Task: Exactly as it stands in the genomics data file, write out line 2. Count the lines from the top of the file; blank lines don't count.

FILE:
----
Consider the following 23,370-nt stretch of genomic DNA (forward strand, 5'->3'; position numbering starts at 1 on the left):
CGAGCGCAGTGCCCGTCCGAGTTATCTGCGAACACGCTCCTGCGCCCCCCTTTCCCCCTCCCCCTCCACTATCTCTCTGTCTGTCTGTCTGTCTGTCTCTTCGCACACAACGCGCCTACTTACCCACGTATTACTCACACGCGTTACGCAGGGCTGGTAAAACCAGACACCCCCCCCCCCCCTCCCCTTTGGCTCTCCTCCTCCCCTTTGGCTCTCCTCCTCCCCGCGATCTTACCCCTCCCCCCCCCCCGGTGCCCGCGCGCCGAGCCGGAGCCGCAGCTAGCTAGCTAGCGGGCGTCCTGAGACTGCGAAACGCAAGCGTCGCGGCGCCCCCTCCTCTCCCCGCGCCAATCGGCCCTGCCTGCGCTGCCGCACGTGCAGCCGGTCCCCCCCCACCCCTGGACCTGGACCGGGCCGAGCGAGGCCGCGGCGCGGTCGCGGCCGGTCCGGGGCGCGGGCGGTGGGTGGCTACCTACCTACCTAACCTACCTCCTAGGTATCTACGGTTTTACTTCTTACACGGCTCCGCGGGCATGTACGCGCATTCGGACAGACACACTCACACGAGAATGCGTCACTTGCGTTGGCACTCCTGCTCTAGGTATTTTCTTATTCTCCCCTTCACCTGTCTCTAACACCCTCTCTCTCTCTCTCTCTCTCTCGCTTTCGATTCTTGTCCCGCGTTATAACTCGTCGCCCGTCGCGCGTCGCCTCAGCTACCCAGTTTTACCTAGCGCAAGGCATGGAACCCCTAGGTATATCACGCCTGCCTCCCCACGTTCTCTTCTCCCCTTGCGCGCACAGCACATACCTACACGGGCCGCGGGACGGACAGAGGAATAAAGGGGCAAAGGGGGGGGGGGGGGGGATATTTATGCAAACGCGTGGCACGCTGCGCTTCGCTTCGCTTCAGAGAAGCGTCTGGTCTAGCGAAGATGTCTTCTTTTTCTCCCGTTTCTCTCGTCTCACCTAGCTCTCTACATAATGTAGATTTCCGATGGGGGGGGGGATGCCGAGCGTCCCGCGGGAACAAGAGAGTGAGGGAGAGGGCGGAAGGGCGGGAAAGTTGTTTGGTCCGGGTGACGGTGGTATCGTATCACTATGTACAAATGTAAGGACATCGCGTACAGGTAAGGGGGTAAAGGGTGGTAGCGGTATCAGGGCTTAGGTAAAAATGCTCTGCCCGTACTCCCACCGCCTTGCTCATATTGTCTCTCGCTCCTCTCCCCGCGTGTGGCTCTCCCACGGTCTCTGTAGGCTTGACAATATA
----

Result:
CGAGCGCAGTGCCCGTCCGAGTTATCTGCGAACACGCTCCTGCGCCCCCCTTTCCCCCTCCCCCTCCACTATCTCTCTGTCTGTCTGTCTGTCTGTCTCTTCGCACACAACGCGCCTACTTACCCACGTATTACTCACACGCGTTACGCAGGGCTGGTAAAACCAGACACCCCCCCCCCCCCTCCCCTTTGGCTCTCCTCCTCCCCTTTGGCTCTCCTCCTCCCCGCGATCTTACCCCTCCCCCCCCCCCGGTGCCCGCGCGCCGAGCCGGAGCCGCAGCTAGCTAGCTAGCGGGCGTCCTGAGACTGCGAAACGCAAGCGTCGCGGCGCCCCCTCCTCTCCCCGCGCCAATCGGCCCTGCCTGCGCTGCCGCACGTGCAGCCGGTCCCCCCCCACCCCTGGACCTGGACCGGGCCGAGCGAGGCCGCGGCGCGGTCGCGGCCGGTCCGGGGCGCGGGCGGTGGGTGGCTACCTACCTACCTAACCTACCTCCTAGGTATCTACGGTTTTACTTCTTACACGGCTCCGCGGGCATGTACGCGCATTCGGACAGACACACTCACACGAGAATGCGTCACTTGCGTTGGCACTCCTGCTCTAGGTATTTTCTTATTCTCCCCTTCACCTGTCTCTAACACCCTCTCTCTCTCTCTCTCTCTCTCGCTTTCGATTCTTGTCCCGCGTTATAACTCGTCGCCCGTCGCGCGTCGCCTCAGCTACCCAGTTTTACCTAGCGCAAGGCATGGAACCCCTAGGTATATCACGCCTGCCTCCCCACGTTCTCTTCTCCCCTTGCGCGCACAGCACATACCTACACGGGCCGCGGGACGGACAGAGGAATAAAGGGGCAAAGGGGGGGGGGGGGGGGATATTTATGCAAACGCGTGGCACGCTGCGCTTCGCTTCGCTTCAGAGAAGCGTCTGGTCTAGCGAAGATGTCTTCTTTTTCTCCCGTTTCTCTCGTCTCACCTAGCTCTCTACATAATGTAGATTTCCGATGGGGGGGGGGATGCCGAGCGTCCCGCGGGAACAAGAGAGTGAGGGAGAGGGCGGAAGGGCGGGAAAGTTGTTTGGTCCGGGTGACGGTGGTATCGTATCACTATGTACAAATGTAAGGACATCGCGTACAGGTAAGGGGGTAAAGGGTGGTAGCGGTATCAGGGCTTAGGTAAAAATGCTCTGCCCGTACTCCCACCGCCTTGCTCATATTGTCTCTCGCTCCTCTCCCCGCGTGTGGCTCTCCCACGGTCTCTGTAGGCTTGACAATATA